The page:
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sblaylock
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Joined: 07/22/2010
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I'm helping a friend get his R60/5 running, which has been sitting for the past 8 years. I drained the oil and found it flowed like water and had a very strong smell of gas. I pulled the oil filter and found the same - very strong smell of gas. My guess is either the petcock was left on and it allowed the fuel to drain into one or both cylinder(s) and down to the case, or the petcock is not stopping the fuel.

Either way, I'm trying to figure out the best method to ensure all the gas/oil mixture is out. I was thinking I should pull the pan off and clean everything. Fill with cheap 20w50. Remove the spark plugs and pour a bit of oil in the cylinders and let it sit for a couple of days. Kick the engine through a few times by hand with the plugs removed to try to get oil to the ring pack. If that seems OK then try to start it. If it starts, run it at idle for a few minutes, then drain the oil. Either fill it with VR1 Racing oil and call it good, or put another load of cheap 20w50 and run it again, drain, then fill it with the VR1.

Does this sound like a good plan, or is there something else I should do? Should I pull the heads to inspect the cylinders before doing anything?

Thanks for the help,
Scott.

schrader7032
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San Antonio, TX
Joined: 10/27/2006
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Scott - Sounds like a good

Scott -

Sounds like a good plan. I might consider running the engine a bit more, maybe taking a short 15-20 minute ride in order to really get things up to operating temperature. Maybe another round of oil for more than just the short ride, like maybe a couple hundred miles, then change.

My question might be...why consider using a cheap grade of oil? Why not use the best all the time, getting the best protection regardless? It's not going to cost that much extra...you'll have more peace of mind IMO.

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Kurt in S.A.
'78 R100/7 '69 R69S '52 R25/2

sblaylock
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Hi Kurt, Having never dealt

Hi Kurt,

Having never dealt with this issue before, I'm happy to hear my plan seems relatively sound. I agree, I should probably put a few more miles on the bike between changes. I just wanted to ensure I didn't cause any crank or big-end issues.

The only reason I was keeping the VR1 for the final load is it's getting hard to find here in Victoria, BC. I cleaned out Walmart of the last 8 liters they had and their online store is out as well. I can get Lucas 20w50 classic with high ZDDP (2100ppm) cheaper than the VR1 so my plan was to use that for the first two oil fills.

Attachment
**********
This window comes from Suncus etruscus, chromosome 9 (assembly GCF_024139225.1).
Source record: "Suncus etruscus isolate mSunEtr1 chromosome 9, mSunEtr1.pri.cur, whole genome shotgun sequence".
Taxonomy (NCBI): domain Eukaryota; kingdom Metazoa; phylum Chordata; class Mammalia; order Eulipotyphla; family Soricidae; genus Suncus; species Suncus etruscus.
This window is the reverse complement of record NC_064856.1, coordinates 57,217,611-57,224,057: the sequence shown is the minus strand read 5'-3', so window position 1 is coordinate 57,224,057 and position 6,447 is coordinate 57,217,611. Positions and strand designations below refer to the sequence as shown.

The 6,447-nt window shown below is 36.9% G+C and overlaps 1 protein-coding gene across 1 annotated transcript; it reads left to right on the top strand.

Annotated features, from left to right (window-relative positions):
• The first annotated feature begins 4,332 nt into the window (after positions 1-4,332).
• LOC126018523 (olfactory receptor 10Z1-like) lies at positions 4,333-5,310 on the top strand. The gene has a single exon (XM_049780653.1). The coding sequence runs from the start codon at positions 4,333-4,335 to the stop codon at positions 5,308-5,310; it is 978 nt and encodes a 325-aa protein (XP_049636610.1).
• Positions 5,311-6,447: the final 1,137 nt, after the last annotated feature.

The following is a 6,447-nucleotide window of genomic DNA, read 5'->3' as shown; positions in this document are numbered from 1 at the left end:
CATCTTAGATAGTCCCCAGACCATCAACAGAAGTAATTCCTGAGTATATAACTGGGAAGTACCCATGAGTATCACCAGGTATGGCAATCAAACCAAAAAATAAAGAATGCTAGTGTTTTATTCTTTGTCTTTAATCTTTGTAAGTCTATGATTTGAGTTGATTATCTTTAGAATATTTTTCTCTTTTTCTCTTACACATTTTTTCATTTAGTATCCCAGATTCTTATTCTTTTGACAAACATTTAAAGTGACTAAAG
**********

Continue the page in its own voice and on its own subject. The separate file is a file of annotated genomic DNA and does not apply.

Scott.

khittner
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Lubing the cylinders/rings as

Lubing the cylinders/rings as you intend is worth doing, but there isn't much oil sitting around in the engine when it's not running; it flows back to the oil pan. Assuming that you're doing your oil change on fairly level ground, once you drain it, you've gotten out the fuel/oil mixture that's in there. The flow rate of the oil pump puts the whole 2qt. oil capacity of the bike through the engine several times per minute, so the new oil is going to flush out any fuel that might've gotten into the the engine, in very short order. If you want to drop the oil pan to see/clean out any sludge from its previous use, fine, but the fuel contamination issue doesn't really necessitate it.

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Konrad

sblaylock
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Thanks Konrad, In that case,

Thanks Konrad,

In that case, I'll probably just leave the pan attached and let the pump run the new oil through the system.

Scott.

mark_weiss
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Arizona
Joined: 11/16/2013
Posts: 170
When I work on bikes that

When I work on bikes that have fuel in the oil, I drain the oil and change the filter just as you have done. I then remove the spark plugs and crank the engine long enough for the oil pressure light to extinguish. By then, the bike is ready to start. If you want to really be sure that fresh oil has been pushed through the entire oil system, remove the valve covers before cranking the starter and then turn the engine until oil is running from the rockers. Don't run the starter for more than thirty seconds at a time.

After going through this procedure I'll run the bike long enough to reach full operating temperature, 15 miles or more, and then drain and refill the oil again. Running to full operating temperature will evaporate any remaining fuel hiding in any crankcase nooks or crannies.

One more thing: Then find out why the fuel is overflowing.

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Mark
qualitycycleservice.com

sblaylock
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Another Classic is back on the Road

Thanks for all the input.

I did run the starter until oil light went out. Replaced the plugs and started it. There was a fair amount of blue smoke due to the residual oil from when I put the tbsp of oil in each cylinder to help the rings. Took the bike for a good ride; 20 -30 minutes, brought it home and changed the oil again. It all sounds normal. The owner is very happy to have his bike back running, and I'm happy to get another old BMW back on the road.

Thanks again for the help,
Scott.

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